In high school Angie and I were in typing class together. I was always fascinated by Angie’s accuracy on the keyboard and her good scores on the typing tests. As I struggled to learn how to type on the old-style Underwood typewriter, Angie was very helpful and patient in providing helpful tips to me. “Now, Donnie, put your fingers this way,” she used to say upon illustrating techniques. Angie was a proud member of the Future Secretaries of America (FSA) club. Bruce and I joined numerous high school clubs to achieve our goal of getting our pictures in several sections of the yearbook, but we were not allowed to join the FSA club because the club sponsor Miss Woods was firm that the club was for females only. Given the long history of patriarchy and male-only clubs, it was long overdue when women-only clubs finally emerged in the 1960s. Based on the strict gender roles in those years, Angie and other female teens seemed to be socially programmed toward the secretarial profession after high school.


 Like other young women in our class, Angie defied rigid gender roles after high school when she did not end up in the secretarial profession after all. With other career choices slowly opening up for women in those years, Angie ended up in the teaching profession.


 The records of our past four high school reunions provide a snapshot of the direction of Angie’s life after all of us graduated from high school. Almost a year after graduation, Angie married our longtime classmate Eddie Nickum. Just as Angie had that special pretty smile, Eddie always had that special laugh and great sense of humor that kept many of us laughing during our many years of school together. Angie and Eddie both attended Southern Colorado State College from which they graduated in 1970. Angie had her Bachelor’s degree in English and Eddie had his Bachelor’s degree in accounting. 


Shortly after college graduation, Angie started her teaching career at Fountain High School for about one year. In 1971 she and Eddie moved to Denver, where she continued her teaching career at Adams City High School. By the time of our ten-year class reunion in 1976, Angie had gotten her Master’s degree in journalism from the University of Colorado and Eddie had gotten his Master’s degree in biology from the University of Northern Colorado. Their first child, a son named Clint, was born two months before our ten-year class reunion. 


By the time of our 20-year class reunion in 1986, Angie and Eddie were still together and residing in the Denver area upon pursuing their respective careers. In the course of her teaching career, she was recognized with prestigious awards as Colorado Teacher of the Year and as Colorado Journalism Teacher of the Year. Former students were referred to in the obituary as fondly remembering Angie for her stylish and colorful clothing as well as her excellent teaching methods. 


Based on the time frame referred to in the obituary, in 1992 Angie began her long battle against brain cancer. In 1994 she moved to Arizona. By the time of our 30-year class reunion in 1995, Angie’s surname was Budde through her second marriage to a man named C. Thomas Budde. As of our 30-year class reunion, Angie and her new spouse were living in Mesa, Arizona, while Eddie was still residing in the Denver area.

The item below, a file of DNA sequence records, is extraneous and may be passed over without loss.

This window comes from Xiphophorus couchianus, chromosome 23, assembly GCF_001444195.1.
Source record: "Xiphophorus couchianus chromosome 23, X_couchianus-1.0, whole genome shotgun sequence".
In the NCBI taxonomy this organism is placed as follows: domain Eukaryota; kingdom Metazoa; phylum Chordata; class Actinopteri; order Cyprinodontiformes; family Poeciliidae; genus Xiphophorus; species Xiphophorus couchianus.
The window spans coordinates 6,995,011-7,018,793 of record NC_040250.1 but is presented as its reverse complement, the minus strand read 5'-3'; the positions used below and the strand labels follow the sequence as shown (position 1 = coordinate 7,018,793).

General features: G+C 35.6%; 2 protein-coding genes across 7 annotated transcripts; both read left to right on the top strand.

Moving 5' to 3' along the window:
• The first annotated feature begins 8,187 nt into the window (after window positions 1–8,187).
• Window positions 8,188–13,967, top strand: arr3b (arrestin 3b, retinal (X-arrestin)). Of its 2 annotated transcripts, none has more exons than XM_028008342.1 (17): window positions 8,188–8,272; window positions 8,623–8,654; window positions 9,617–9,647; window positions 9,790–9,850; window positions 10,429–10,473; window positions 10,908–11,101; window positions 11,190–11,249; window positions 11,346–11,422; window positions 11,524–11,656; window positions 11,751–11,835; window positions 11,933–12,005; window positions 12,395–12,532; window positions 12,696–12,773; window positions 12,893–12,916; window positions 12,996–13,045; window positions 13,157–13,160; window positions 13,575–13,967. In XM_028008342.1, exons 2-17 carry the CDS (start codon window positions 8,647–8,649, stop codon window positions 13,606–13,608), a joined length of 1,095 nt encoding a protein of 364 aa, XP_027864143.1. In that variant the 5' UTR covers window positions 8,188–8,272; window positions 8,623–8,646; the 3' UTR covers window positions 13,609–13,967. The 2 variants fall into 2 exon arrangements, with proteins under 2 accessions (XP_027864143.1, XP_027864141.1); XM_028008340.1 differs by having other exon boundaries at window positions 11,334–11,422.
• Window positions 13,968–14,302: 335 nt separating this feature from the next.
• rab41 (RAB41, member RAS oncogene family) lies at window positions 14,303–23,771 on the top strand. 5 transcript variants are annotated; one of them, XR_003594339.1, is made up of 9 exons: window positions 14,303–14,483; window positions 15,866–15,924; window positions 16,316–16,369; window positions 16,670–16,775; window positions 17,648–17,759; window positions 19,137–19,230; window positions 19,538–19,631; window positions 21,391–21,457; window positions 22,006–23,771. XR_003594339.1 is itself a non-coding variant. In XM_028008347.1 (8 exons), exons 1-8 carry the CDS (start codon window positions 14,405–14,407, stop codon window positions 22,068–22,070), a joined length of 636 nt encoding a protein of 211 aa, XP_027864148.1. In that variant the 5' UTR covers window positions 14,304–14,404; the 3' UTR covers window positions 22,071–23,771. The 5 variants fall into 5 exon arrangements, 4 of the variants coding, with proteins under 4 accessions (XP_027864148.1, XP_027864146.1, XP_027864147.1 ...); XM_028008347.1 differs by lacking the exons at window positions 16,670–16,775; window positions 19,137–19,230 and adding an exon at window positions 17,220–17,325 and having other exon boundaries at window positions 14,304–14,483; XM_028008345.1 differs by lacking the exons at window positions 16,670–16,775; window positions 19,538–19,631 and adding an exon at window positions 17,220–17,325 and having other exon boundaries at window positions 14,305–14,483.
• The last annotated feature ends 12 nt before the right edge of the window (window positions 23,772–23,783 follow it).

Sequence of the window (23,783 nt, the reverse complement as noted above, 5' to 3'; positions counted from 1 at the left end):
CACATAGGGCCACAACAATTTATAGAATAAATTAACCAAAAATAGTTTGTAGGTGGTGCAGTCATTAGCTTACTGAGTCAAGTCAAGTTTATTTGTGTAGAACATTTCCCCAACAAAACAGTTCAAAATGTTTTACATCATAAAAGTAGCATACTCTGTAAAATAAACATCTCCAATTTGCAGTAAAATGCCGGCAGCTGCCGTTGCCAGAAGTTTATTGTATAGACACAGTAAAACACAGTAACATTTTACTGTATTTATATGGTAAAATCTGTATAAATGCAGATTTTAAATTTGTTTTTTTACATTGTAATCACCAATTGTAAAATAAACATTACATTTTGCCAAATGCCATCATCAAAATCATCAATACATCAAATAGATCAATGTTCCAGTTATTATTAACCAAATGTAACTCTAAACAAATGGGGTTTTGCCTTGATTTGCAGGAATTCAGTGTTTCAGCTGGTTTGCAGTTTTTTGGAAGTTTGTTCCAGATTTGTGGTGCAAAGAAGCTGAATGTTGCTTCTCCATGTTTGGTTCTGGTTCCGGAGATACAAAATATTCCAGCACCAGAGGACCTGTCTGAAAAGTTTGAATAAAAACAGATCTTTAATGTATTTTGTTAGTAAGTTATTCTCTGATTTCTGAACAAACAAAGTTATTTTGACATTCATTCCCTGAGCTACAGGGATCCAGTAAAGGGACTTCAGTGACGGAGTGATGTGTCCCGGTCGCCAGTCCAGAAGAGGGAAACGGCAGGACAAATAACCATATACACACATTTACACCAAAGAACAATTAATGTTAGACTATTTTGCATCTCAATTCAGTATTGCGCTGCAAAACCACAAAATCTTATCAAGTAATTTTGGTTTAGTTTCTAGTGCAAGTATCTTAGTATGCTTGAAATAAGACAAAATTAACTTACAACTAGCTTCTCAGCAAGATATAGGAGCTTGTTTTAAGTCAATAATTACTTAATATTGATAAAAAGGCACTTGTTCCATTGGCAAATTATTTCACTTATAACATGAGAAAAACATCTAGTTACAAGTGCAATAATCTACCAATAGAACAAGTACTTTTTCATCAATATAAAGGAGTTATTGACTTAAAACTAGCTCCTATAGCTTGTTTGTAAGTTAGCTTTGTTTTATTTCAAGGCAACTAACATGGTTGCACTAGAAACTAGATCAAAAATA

By the time our class committee began working on our 40-year class reunion, Angie was still residing in Mesa, Arizona. Angie was among the classmates on the list assigned to committee member Ken Loveless. Based on the phone number Ken had for Angie at the time of the 40-year reunion, a couple of phone messages were left for her by me in February 2006. Considering her jovial and courteous style, it seemed odd that Angie did not return the phone calls. None of us on the reunion committee knew that she had passed away a month before in January 2006. A memorial service for Angie was held at Bethlehem Lutheran Church in Mesa, Arizona. Funeral services were held January 28, 2006 at Crown Hill Mortuary in Lakewood, a city adjacent to Denver. Burial was at Crown Hill Cemetery in Lakewood. 


Although it was Angie who presumably needed and got support during her 14-year battle against brain cancer, the obituary described Angie as “an inspiration and support extraordinaire” for her husband C. Thomas Budde. Angie is survived by her husband, her parents Bryce and Lois Goodwin; two brothers Bryce Jr. and Ken; four children and four grandchildren. Angie’s oldest child Clint was 29 years old at the time of Angie’s death. 


In addition to her long career in the educational profession, Angie had been breeding and exhibiting Skye Terrier dogs for almost 30 years. Her hobbies included photography, embroidery and scrap booking. Angie’s warmth, sparkling eyes and signature smile will be sorely missed. She is now resting in peace. 


With the deaths of three of our classmates over the past year and with the recent discovery of the 2006 death of our classmate Angie, it is important to put in perspective that we are at a point in our lives where death will be a frequent visitor. Death knows no seasons. As many of us know from the loss of loved ones, life can be snatched away in the bloom of youth as well as the weakness and health challenges that come with being in our older years.